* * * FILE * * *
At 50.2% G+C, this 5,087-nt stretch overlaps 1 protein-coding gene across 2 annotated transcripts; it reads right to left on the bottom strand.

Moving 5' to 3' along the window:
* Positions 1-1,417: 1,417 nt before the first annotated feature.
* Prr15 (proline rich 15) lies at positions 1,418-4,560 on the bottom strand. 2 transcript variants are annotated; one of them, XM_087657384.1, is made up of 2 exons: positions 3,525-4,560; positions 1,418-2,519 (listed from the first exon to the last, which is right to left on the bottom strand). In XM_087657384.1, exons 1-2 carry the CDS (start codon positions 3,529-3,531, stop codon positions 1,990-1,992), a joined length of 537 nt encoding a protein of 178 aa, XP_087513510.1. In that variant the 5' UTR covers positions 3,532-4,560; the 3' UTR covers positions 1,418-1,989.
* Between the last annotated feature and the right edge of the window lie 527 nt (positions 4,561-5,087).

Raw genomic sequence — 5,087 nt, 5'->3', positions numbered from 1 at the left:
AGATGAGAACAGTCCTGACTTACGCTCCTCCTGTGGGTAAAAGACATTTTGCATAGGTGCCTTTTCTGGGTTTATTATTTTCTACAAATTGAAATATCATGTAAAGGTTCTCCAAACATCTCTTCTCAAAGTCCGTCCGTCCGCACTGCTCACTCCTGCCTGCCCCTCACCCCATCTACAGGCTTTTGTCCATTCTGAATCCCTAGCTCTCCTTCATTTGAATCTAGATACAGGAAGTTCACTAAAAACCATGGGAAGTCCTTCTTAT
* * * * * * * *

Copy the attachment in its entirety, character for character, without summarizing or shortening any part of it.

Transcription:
At 50.2% G+C, this 5,087-nt stretch overlaps 1 protein-coding gene across 2 annotated transcripts; it reads right to left on the bottom strand.

Moving 5' to 3' along the window:
* Positions 1-1,417: 1,417 nt before the first annotated feature.
* Prr15 (proline rich 15) lies at positions 1,418-4,560 on the bottom strand. 2 transcript variants are annotated; one of them, XM_087657384.1, is made up of 2 exons: positions 3,525-4,560; positions 1,418-2,519 (listed from the first exon to the last, which is right to left on the bottom strand). In XM_087657384.1, exons 1-2 carry the CDS (start codon positions 3,529-3,531, stop codon positions 1,990-1,992), a joined length of 537 nt encoding a protein of 178 aa, XP_087513510.1. In that variant the 5' UTR covers positions 3,532-4,560; the 3' UTR covers positions 1,418-1,989.
* Between the last annotated feature and the right edge of the window lie 527 nt (positions 4,561-5,087).

Raw genomic sequence — 5,087 nt, 5'->3', positions numbered from 1 at the left:
AGATGAGAACAGTCCTGACTTACGCTCCTCCTGTGGGTAAAAGACATTTTGCATAGGTGCCTTTTCTGGGTTTATTATTTTCTACAAATTGAAATATCATGTAAAGGTTCTCCAAACATCTCTTCTCAAAGTCCGTCCGTCCGCACTGCTCACTCCTGCCTGCCCCTCACCCCATCTACAGGCTTTTGTCCATTCTGAATCCCTAGCTCTCCTTCATTTGAATCTAGATACAGGAAGTTCACTAAAAACCATGGGAAGTCCTTCTTAT